Ray thinks that the classic conundrum of the chicken and the egg is a stumper to evolutionists, but is cut and dry to those who take Genesis as fact:
"So which came first, the chicken or the egg? For those who believe the Bible, it was the chicken, and the first egg came some time later. However, it’s not so simple among the Genesis-less generation. Did the first chicken come from the first egg, or was it the chicken that first laid the first egg?"He quotes Aristotle as posing this question himself, dumbfounded by the dilemma:
"Long ago, even Aristotle (384-322 BC) spoke of the egg dilemma. He philosophized: "For there could not have been a first egg to give a beginning to birds, or there should have been a first bird which gave a beginning to eggs; for a bird comes from an egg.""Too bad for Ray that Aristotle lived some 2100 years before Darwin, and the idea of evolution had never even crossed his mind. (I also find it funny that he quotes Aristotle, when most classic theologians decried Aristotle's writings [and those of Plato and others] as being the works of heathens). Aristotle was a smart guy. If he had been chatting with Darwin, he would have easily seen an answer to his question.
Evolution is not stumped by this question. Quite to the contrary, evolution provides a very satisfying answer to it: the egg, of course, came first. Evolution would predict that, before there was a chicken, there was an ancestor to the chicken (let's call this ancestor a "protochicken"). The protochicken would have been very much like the chicken indeed, perhaps even phenotypically identical but genotypically distinct from the modern chicken. (This is a vast simplification of course, since there is no one type of chicken that can be called a "modern chicken"; all chickens are genotypically different at some level). A population of protochickens were subject to evolutionary pressure of some sort, certain aberrant traits were selected for, and one day, a protochicken or two (or likely, many) laid an egg, and out hatched a chicken. Evolution posits a firm solution to the chicken-or-the-egg question.
But Ray doesn't seem to get this very simple explanation:
"Let’s say evolution was responsible for the beginning, and let’s say the egg was the first to evolve (before the chicken). Why did it do that? Why would there be nothing, and over millions of years, nothing became simple organisms, then these organisms became an egg? I can understand that a fish evolved legs and lungs over millions of years--because he (and his necessary female help mate) wanted to breathe, and to walk on dry land. But why would a thoughtless egg appear first and then want to become a chicken?"Ray shows here something that I see in creationist arguments somewhat often - the idea that organisms want to evolve. They seem to think that, for evolution to work, organisms have to want to evolve some particular trait. They suppose that evolutionary theory dictates that a giraffe evolved a long neck because it wanted to reach the leaves high up in the trees, or, as in Ray's example above, fish evolved legs and lungs because they wanted to breathe and walk on dry land. In other words, Ray is stuck behind the idea of Lamarckian evolution - that "needed" or "wanted" traits were acquired and passed on to progeny. Perhaps Ray did not get the memo, but Lamarck's ideas on evolution have been discredited for pretty much the last century or more.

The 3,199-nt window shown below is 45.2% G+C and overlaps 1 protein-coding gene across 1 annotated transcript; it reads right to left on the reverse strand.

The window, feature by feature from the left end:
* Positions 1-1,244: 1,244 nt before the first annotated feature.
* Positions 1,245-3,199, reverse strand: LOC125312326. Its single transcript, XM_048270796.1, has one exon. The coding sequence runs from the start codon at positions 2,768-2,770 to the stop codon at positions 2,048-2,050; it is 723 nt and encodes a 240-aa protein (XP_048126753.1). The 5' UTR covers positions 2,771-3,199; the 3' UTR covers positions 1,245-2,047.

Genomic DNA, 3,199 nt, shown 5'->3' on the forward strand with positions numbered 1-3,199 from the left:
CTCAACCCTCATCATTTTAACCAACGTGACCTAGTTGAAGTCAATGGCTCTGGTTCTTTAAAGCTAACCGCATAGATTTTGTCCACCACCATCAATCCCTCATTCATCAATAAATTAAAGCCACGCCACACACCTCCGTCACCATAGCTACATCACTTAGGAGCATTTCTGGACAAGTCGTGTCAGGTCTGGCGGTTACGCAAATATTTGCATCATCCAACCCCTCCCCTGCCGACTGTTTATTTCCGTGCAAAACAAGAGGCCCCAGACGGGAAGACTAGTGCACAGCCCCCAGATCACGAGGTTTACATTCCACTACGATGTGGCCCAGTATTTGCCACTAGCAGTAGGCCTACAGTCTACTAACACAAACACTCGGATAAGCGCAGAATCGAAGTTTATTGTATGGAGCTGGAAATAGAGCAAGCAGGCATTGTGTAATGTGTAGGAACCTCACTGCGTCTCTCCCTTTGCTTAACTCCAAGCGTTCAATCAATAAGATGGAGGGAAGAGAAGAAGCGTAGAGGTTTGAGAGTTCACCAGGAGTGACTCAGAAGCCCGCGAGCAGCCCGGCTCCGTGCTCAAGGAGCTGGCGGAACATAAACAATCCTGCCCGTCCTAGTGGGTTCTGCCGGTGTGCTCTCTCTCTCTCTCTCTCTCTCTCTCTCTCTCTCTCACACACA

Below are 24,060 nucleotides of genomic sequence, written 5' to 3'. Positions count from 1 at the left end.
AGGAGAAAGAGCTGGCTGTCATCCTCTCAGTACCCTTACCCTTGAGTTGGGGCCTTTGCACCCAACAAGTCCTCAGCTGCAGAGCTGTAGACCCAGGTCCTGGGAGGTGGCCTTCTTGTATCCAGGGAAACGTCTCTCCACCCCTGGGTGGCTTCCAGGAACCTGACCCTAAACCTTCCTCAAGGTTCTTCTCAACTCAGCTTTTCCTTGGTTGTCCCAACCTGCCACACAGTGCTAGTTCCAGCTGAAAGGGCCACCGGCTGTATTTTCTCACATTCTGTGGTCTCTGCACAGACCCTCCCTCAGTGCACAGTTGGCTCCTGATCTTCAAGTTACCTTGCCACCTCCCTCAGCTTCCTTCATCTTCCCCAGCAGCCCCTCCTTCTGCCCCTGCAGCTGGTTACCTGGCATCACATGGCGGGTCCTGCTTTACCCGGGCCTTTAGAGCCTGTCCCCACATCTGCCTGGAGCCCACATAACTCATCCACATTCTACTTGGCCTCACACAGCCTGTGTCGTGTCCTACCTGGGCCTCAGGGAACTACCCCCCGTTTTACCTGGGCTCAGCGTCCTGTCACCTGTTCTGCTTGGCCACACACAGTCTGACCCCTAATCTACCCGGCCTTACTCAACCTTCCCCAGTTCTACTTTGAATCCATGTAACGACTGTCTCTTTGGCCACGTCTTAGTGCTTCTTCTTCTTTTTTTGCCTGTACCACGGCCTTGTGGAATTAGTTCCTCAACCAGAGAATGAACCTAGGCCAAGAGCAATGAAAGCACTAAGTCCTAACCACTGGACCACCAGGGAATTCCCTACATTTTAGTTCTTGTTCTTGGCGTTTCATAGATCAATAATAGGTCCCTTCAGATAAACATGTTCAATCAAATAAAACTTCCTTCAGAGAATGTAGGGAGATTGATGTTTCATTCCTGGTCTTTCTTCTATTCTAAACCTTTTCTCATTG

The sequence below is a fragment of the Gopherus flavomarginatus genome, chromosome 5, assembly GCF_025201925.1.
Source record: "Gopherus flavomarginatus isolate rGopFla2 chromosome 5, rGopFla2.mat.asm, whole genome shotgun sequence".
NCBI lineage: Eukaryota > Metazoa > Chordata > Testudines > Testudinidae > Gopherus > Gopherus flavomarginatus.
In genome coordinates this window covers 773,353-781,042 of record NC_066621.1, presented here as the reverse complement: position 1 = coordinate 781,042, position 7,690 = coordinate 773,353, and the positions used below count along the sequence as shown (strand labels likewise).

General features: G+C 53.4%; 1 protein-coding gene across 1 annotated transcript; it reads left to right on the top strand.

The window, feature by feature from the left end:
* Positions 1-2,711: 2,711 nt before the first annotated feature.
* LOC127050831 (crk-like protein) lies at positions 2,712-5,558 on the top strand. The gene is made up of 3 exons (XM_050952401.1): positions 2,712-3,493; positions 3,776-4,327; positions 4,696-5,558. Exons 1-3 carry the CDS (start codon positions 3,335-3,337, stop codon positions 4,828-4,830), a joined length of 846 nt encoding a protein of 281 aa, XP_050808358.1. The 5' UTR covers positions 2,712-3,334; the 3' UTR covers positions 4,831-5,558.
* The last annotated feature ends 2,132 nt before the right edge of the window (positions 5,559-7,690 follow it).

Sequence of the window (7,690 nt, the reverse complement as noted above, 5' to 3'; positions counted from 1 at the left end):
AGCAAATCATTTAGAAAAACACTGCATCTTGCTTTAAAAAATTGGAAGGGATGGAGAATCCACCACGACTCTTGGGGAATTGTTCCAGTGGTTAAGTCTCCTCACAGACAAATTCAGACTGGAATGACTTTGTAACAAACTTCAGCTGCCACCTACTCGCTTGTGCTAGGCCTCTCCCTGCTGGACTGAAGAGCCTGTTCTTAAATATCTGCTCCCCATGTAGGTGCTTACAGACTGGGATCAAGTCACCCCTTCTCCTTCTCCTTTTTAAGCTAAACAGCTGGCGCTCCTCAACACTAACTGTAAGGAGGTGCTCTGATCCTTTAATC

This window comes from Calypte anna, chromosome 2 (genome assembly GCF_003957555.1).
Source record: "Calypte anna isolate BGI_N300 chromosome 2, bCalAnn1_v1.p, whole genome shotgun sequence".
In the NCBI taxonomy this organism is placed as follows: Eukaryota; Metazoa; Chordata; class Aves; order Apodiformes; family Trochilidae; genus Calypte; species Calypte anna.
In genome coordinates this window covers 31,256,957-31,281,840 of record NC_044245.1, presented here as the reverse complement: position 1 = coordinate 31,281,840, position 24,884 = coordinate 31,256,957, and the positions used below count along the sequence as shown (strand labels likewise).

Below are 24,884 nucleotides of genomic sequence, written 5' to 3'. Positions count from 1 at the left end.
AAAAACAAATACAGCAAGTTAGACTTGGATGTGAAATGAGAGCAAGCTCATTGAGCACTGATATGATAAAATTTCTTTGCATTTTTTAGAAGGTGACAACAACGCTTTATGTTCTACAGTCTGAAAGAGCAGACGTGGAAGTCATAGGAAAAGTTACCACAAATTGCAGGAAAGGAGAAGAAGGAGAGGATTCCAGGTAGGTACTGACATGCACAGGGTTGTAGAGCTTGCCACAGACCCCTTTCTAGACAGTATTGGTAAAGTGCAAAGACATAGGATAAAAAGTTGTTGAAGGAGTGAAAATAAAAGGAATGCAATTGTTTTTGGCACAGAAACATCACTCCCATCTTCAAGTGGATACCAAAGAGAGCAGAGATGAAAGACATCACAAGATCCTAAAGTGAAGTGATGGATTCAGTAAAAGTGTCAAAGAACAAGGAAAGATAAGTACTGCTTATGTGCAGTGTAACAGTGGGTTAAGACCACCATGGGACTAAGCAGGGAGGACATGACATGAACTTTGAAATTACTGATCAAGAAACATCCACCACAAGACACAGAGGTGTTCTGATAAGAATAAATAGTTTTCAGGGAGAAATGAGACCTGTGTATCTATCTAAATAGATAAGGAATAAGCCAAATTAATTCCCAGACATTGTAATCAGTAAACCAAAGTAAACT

There is no want in evolution. There is no thought out goal. What evolves is not product of an organism's needs or wants, but rather a product of the organism's environment. Eggs evolved shells, for instance, because those few with shells survived the rigors of the environment better than those without. It's really that simple.
Ray continues with more questions:
"If the egg was shaped with a rounded point at each end for ease-of-laying (a square egg would be painful), how did evolution know to make it that shape if there were never any chickens in the first place to know that an egg is made to be laid? Another small dilemma. How did the first egg get fertilized to become the first chicken? What or who fertilized it, and why did he fertilize it and sit on it until it hatched? How did the fertilizing creature evolve and have the ability to fertilize an egg that he found. How did he get the seed into the egg to fertilize it? And why did the (rooster) evolve as a bird? Unless he was an egg first, and if so, we have the above questions to deal with, because his egg would also need to be fertilized. Who did the fertilizing?"Again, evolution did not "know" anything. Evolution is a blind process. It tries out many different things, and those that work best get passed on. How did the first egg get fertilized to become the first chicken? It was fertilized by a protochicken before it. Evolution is a slow, incremental process. The process to create an egg did not just come together all at once; it was the result of millions of years of tiny steps, one step an improvement on the step before it. All of the questions he asks can be explained through a basic understanding of evolutionary principals; asking such questions, then, shows Ray Comfort lacks such an understanding. (He also asked how the seed got into the egg to fertilize it. Perhaps he should Google "how a chicken egg is formed", and learn that the shell is not formed until after the egg has been fertilized. This is grade school stuff).
As with most creationist arguments against evolution, Ray displays a lack of understanding of how evolution is supposed to work. It makes me wonder if he's ever actually tried to learn about evolution aside from trying to find faults with it. I'd love to challenge him to take an exam on basic principals of evolution to see how he'd do, because from what I can tell, he doesn't have a clue.